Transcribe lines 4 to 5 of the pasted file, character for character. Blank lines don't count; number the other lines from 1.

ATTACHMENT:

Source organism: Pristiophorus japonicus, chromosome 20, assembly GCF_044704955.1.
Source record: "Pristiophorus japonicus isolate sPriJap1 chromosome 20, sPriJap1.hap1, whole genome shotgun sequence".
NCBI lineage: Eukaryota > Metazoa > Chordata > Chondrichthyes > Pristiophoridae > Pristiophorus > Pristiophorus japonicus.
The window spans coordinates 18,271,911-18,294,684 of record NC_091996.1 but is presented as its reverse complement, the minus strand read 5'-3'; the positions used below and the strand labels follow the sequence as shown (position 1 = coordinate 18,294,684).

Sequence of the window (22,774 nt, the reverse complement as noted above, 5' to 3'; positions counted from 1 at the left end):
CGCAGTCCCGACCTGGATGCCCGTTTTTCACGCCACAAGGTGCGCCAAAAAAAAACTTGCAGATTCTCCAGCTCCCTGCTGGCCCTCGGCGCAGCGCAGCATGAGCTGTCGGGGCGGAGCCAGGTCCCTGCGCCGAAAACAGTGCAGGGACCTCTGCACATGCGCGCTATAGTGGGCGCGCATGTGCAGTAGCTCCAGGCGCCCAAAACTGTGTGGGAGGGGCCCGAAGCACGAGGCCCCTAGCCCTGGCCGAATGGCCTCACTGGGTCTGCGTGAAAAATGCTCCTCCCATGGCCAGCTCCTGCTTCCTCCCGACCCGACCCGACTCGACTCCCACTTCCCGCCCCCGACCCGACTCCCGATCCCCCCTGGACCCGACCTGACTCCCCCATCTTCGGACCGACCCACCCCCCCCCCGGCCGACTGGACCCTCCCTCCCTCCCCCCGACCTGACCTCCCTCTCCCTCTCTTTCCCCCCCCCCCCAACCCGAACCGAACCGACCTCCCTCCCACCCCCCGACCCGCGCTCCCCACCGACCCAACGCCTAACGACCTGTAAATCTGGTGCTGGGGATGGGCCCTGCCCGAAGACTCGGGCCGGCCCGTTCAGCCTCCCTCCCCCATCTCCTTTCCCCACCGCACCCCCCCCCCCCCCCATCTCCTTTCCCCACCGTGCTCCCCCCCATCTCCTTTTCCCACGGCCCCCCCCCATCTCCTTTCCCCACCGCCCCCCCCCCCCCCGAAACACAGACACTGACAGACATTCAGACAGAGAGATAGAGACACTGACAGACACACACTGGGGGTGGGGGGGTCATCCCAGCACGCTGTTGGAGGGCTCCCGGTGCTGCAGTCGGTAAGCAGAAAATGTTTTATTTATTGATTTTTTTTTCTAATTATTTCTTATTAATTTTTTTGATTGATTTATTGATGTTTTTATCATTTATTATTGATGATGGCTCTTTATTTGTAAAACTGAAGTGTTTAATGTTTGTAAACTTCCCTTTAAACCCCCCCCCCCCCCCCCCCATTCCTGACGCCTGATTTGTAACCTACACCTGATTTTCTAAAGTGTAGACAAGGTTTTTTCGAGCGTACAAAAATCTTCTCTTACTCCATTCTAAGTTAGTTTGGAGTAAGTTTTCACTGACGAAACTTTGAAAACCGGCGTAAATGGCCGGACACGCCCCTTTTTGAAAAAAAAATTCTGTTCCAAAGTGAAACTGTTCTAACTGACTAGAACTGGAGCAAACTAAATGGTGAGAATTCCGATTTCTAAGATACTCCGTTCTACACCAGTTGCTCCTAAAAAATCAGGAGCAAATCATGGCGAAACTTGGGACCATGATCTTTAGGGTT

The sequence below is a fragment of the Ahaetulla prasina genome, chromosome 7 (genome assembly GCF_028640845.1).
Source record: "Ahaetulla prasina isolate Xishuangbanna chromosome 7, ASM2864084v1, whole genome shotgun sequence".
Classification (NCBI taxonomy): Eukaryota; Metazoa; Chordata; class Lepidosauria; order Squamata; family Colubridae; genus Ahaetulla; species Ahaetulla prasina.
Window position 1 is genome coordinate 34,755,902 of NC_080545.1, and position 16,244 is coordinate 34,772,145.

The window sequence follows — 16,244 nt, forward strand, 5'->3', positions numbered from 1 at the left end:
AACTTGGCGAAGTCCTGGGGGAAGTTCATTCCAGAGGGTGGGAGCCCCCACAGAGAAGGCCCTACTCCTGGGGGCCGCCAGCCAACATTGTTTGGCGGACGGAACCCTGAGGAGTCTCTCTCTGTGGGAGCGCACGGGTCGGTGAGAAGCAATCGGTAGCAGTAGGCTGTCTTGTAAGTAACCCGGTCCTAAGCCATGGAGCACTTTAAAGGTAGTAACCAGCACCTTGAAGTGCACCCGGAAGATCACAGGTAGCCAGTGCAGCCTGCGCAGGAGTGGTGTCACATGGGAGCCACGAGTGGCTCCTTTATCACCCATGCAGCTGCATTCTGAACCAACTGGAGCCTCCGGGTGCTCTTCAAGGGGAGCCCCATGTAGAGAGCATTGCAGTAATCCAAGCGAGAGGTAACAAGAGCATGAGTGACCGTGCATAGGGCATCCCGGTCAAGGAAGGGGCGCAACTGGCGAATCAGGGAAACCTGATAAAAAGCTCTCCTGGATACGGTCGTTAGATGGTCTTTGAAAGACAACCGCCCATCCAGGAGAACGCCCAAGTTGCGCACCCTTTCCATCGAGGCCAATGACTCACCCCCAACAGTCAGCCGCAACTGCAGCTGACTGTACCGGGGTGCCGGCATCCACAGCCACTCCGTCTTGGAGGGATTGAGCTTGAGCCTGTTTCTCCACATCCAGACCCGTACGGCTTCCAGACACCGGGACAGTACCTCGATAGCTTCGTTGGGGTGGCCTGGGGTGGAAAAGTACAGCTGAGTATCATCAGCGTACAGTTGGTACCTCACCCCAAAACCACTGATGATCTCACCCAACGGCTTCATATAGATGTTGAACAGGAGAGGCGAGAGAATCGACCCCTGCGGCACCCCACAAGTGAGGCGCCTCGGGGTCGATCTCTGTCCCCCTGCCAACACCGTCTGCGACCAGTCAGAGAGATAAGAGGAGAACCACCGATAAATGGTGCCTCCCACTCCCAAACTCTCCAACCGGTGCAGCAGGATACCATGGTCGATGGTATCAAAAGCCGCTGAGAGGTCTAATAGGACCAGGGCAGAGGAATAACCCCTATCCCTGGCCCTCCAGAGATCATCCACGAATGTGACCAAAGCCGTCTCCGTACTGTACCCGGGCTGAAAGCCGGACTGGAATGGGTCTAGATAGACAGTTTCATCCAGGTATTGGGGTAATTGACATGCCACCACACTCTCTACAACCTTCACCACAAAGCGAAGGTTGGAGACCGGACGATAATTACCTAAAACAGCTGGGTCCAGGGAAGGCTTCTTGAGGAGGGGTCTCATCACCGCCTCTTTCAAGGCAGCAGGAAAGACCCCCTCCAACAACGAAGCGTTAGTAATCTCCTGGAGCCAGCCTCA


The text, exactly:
The window spans coordinates 18,271,911-18,294,684 of record NC_091996.1 but is presented as its reverse complement, the minus strand read 5'-3'; the positions used below and the strand labels follow the sequence as shown (position 1 = coordinate 18,294,684).

Sequence of the window (22,774 nt, the reverse complement as noted above, 5' to 3'; positions counted from 1 at the left end):